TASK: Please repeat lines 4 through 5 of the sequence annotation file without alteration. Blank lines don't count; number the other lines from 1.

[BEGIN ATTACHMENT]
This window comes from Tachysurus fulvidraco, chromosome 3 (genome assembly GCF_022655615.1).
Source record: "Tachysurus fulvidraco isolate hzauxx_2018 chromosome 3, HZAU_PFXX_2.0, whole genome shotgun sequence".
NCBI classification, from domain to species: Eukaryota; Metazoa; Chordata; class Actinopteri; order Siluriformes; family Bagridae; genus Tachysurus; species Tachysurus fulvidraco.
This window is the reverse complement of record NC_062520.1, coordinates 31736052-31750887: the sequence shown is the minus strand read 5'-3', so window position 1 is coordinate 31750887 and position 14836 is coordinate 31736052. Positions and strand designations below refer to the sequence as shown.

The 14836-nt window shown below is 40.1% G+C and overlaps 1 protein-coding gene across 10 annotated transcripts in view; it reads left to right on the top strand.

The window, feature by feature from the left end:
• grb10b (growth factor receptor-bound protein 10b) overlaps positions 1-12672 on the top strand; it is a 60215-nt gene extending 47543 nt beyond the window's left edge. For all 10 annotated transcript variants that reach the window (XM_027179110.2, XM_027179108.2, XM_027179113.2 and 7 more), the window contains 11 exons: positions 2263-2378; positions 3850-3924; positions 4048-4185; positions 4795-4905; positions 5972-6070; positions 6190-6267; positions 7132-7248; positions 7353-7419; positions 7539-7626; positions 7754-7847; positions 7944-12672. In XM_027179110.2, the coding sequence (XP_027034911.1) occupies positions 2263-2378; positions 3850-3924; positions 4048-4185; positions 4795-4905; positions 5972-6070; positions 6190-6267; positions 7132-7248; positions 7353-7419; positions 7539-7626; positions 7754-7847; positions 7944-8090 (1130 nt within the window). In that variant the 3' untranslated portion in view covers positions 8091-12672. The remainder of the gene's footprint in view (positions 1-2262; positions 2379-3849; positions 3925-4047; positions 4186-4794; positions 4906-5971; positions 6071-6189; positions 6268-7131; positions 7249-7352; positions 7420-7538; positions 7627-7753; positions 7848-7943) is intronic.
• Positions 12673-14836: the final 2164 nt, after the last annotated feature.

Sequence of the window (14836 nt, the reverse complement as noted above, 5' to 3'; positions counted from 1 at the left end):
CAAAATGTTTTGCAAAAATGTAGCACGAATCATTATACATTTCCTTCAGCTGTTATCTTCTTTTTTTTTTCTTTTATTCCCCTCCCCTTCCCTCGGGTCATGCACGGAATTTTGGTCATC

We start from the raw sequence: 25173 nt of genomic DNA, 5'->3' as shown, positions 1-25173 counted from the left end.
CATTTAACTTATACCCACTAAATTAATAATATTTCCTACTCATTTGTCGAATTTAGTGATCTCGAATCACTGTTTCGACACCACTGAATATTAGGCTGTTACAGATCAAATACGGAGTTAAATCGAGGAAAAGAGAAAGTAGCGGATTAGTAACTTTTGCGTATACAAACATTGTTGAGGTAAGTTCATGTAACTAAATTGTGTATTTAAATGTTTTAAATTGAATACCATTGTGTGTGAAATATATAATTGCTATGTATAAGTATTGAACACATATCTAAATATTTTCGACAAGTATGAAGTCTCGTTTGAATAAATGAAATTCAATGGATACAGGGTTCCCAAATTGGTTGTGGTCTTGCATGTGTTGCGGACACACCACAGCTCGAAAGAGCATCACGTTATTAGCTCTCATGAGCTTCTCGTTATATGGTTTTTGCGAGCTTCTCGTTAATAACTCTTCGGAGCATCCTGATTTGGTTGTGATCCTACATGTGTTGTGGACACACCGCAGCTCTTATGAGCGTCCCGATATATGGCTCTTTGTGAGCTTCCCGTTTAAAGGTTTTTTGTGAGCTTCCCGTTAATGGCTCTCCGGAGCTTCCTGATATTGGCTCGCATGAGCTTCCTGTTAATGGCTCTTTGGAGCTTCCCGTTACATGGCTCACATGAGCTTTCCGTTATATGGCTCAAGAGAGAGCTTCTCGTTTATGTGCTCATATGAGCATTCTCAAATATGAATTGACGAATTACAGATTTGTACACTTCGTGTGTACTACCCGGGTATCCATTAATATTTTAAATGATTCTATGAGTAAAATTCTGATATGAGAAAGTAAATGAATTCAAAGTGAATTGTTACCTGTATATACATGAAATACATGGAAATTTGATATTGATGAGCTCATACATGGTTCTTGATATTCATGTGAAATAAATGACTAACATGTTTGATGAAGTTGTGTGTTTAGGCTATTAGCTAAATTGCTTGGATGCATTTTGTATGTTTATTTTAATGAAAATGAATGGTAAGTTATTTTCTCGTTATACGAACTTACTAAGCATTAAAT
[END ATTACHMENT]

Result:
This window is the reverse complement of record NC_062520.1, coordinates 31736052-31750887: the sequence shown is the minus strand read 5'-3', so window position 1 is coordinate 31750887 and position 14836 is coordinate 31736052. Positions and strand designations below refer to the sequence as shown.

The 14836-nt window shown below is 40.1% G+C and overlaps 1 protein-coding gene across 10 annotated transcripts in view; it reads left to right on the top strand.